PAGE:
The rumor mill has it that Apple is putting its toes in the turbulent waters of sick care.
The rumor mill has it that Apple is putting its toes in the turbulent waters of sick care. Democratizing and digitizing medical information has become big business, and the business model canvas has a fundamental hypothesis that patients are willing and able to take better care of themselves by improving their medical and insurance IQs. They are seemingly getting more engaged and are doing a better job of eliminating risk factors for disease and changing their behavior. It is one of the main tactics companies and payers are using to try to change sick care to healthcare.
Unfortunately, personal health records have not worked in the past, and there are several opinions about why:
2. Most patients have a low health and health insurance IQ and they are not that interested in improving it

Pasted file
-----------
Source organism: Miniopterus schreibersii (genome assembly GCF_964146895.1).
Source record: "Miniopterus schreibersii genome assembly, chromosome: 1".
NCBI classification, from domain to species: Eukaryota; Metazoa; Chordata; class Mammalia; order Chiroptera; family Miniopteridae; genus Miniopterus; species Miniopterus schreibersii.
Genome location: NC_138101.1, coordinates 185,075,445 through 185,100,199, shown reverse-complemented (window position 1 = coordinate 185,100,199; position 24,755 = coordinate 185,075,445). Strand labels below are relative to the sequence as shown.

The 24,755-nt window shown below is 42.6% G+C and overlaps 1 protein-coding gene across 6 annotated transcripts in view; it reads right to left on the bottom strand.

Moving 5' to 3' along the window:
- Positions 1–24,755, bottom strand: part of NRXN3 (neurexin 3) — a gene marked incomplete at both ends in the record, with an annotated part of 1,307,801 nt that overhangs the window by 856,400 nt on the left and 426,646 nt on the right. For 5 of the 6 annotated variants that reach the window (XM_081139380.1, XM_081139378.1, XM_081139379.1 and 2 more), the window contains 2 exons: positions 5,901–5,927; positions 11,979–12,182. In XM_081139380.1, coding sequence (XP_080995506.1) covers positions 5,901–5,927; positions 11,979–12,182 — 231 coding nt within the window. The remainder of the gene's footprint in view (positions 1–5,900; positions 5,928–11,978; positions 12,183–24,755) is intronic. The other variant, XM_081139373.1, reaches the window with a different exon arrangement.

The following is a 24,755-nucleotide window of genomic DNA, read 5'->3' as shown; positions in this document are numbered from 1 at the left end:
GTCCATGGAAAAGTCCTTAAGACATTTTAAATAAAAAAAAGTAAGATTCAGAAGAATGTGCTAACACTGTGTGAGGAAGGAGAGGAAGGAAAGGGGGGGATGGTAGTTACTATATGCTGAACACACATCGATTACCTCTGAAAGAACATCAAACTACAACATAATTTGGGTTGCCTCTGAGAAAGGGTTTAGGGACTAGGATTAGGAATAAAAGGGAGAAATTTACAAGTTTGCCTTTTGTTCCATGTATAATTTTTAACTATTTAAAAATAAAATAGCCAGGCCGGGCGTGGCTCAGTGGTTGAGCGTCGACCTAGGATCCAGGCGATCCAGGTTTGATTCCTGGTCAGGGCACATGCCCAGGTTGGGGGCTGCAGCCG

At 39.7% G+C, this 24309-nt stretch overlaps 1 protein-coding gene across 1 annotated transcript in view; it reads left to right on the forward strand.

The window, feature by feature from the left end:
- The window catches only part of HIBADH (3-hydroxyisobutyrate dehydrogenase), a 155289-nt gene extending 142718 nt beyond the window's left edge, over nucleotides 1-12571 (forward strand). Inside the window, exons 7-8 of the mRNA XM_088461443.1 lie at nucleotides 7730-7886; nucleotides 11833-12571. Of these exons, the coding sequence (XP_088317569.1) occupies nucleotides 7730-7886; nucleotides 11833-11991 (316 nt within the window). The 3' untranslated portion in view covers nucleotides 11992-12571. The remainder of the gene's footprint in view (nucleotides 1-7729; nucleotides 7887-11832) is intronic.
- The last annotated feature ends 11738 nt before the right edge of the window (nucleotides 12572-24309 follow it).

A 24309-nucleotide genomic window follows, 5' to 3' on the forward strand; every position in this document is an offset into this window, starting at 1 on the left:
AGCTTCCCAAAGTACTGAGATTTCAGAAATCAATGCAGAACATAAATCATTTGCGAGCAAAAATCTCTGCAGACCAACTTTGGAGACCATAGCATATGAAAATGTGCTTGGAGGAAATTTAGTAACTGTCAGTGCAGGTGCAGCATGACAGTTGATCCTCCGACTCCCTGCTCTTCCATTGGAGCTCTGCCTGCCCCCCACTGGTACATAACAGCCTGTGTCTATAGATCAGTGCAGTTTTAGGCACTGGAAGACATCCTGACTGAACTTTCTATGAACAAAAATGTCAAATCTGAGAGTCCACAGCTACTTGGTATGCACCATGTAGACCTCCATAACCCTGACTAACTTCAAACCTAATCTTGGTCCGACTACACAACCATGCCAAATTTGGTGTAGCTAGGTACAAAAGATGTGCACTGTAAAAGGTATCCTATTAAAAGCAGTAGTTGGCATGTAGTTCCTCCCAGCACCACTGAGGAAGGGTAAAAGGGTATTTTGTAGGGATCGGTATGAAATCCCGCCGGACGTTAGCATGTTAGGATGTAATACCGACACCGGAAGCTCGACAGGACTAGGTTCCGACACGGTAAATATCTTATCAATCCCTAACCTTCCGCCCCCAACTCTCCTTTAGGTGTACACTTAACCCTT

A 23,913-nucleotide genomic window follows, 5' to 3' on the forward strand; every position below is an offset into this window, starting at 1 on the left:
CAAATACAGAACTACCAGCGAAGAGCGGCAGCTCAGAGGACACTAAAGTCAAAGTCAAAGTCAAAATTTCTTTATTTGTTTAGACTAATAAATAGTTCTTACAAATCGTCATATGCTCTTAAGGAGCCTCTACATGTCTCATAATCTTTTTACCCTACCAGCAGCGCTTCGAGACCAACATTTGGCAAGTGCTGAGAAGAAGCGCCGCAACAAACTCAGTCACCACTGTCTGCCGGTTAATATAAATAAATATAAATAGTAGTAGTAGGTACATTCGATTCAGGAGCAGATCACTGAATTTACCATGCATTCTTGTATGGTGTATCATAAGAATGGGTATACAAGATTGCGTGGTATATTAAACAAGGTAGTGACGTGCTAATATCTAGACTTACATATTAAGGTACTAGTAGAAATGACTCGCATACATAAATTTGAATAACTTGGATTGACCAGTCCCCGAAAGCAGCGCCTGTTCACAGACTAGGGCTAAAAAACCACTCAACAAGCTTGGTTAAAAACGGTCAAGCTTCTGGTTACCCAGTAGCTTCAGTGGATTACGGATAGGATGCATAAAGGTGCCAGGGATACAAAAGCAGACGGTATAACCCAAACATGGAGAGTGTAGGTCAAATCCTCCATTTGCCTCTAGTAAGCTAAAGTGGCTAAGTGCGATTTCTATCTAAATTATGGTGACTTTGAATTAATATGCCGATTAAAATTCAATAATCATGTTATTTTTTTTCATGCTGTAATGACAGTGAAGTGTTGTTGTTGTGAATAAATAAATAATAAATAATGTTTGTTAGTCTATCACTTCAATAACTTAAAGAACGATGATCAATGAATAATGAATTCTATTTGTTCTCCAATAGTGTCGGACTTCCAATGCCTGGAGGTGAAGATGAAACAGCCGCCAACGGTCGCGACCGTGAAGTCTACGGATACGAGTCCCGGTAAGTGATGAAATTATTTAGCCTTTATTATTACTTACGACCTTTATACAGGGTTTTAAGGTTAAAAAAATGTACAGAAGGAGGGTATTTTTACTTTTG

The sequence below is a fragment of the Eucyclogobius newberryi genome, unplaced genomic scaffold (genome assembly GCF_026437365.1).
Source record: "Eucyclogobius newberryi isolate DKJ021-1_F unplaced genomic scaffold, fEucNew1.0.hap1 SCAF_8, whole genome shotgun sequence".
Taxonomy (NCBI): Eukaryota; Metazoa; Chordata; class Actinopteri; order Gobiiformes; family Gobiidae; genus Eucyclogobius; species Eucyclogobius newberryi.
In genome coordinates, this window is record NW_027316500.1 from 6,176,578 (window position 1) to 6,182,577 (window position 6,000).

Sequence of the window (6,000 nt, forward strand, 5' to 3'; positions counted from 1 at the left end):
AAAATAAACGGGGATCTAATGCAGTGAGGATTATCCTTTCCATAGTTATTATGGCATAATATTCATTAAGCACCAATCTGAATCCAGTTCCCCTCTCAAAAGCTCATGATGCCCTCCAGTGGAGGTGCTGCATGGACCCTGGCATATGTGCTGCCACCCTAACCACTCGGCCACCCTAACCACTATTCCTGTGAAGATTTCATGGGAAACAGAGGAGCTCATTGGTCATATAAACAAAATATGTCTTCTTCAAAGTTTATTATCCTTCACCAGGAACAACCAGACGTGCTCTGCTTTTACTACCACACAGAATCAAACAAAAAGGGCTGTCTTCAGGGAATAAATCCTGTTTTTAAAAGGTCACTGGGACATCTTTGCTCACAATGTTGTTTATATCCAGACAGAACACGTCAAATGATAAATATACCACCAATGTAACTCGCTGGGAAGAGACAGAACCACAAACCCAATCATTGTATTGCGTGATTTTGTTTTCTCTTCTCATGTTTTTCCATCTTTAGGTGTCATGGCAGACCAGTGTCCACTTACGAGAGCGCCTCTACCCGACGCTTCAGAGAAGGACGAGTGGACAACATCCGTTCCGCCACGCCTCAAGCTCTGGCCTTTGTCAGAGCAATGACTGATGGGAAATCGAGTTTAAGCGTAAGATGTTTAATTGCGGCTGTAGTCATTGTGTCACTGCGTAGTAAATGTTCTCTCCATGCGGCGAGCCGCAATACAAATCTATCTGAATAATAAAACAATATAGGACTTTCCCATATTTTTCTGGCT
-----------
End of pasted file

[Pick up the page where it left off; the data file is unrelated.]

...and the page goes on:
3. Despite the noise and talk about patient centered care, shared decision making, and patient empowerment, when push comes to shove, particularly in emergent or semi-emergent situations, most would rather just have a trusted physician tell them what to do
4. There are not enough incentives to motivate patients to change
5. Patients are more interested in their financial health than their personal health and they don't want to spend more and more out of pocket
6. The lack of transparent, valid quality and pricing information makes coming to an informed customer value purchase impossible and subject to sales and marketing tactics.
7. Few marketers, doctors, or payers have figured out how to consistently change doctor and patient behavior
8. It is too painful getting access to all of your medical information. Try getting yours in 72hrs.
9. The patients who need the most help are the least interested in helping themselves
10. Third party reimbursement and the moral hazard reinforces the attitude that "I'll think about doing it if my insurance pays for it."
Driving behavior change by simply providing information has rarely been a winning strategy. Does standing on your bathroom scale every day make you lose weight? Maybe Tim Cook should just buy Twitter and forget all this sick care business.